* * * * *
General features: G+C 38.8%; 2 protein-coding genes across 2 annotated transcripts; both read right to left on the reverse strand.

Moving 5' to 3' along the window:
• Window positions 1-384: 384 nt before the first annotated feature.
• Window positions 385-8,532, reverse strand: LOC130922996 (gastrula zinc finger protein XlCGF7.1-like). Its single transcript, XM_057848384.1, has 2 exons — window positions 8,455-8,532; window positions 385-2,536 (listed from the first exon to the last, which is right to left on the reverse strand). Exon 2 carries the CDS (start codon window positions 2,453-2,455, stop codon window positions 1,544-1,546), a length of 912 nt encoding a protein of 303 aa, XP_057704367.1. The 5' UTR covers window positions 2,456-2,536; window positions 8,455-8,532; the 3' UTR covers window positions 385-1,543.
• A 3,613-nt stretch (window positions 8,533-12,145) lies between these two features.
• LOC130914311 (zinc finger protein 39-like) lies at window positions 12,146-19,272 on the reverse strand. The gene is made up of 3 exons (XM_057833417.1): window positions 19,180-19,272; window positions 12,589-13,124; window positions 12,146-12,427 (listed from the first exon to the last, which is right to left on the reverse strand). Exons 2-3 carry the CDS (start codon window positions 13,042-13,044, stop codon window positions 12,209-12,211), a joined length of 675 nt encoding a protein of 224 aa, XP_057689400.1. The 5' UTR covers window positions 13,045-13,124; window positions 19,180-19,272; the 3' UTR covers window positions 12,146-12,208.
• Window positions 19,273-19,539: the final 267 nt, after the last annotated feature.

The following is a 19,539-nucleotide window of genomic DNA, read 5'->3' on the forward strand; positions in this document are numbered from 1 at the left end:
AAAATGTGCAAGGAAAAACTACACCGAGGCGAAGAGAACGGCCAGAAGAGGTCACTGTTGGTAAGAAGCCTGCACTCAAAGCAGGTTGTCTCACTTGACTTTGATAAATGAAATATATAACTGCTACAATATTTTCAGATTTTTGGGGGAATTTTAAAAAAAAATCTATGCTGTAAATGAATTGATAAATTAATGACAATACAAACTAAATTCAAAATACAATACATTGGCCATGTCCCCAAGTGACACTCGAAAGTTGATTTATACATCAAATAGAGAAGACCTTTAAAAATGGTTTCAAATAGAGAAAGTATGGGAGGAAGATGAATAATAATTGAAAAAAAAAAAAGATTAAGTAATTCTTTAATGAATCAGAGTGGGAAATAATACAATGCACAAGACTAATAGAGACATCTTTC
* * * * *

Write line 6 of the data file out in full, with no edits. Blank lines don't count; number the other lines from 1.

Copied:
• LOC130914311 (zinc finger protein 39-like) lies at window positions 12,146-19,272 on the reverse strand. The gene is made up of 3 exons (XM_057833417.1): window positions 19,180-19,272; window positions 12,589-13,124; window positions 12,146-12,427 (listed from the first exon to the last, which is right to left on the reverse strand). Exons 2-3 carry the CDS (start codon window positions 13,042-13,044, stop codon window positions 12,209-12,211), a joined length of 675 nt encoding a protein of 224 aa, XP_057689400.1. The 5' UTR covers window positions 13,045-13,124; window positions 19,180-19,272; the 3' UTR covers window positions 12,146-12,208.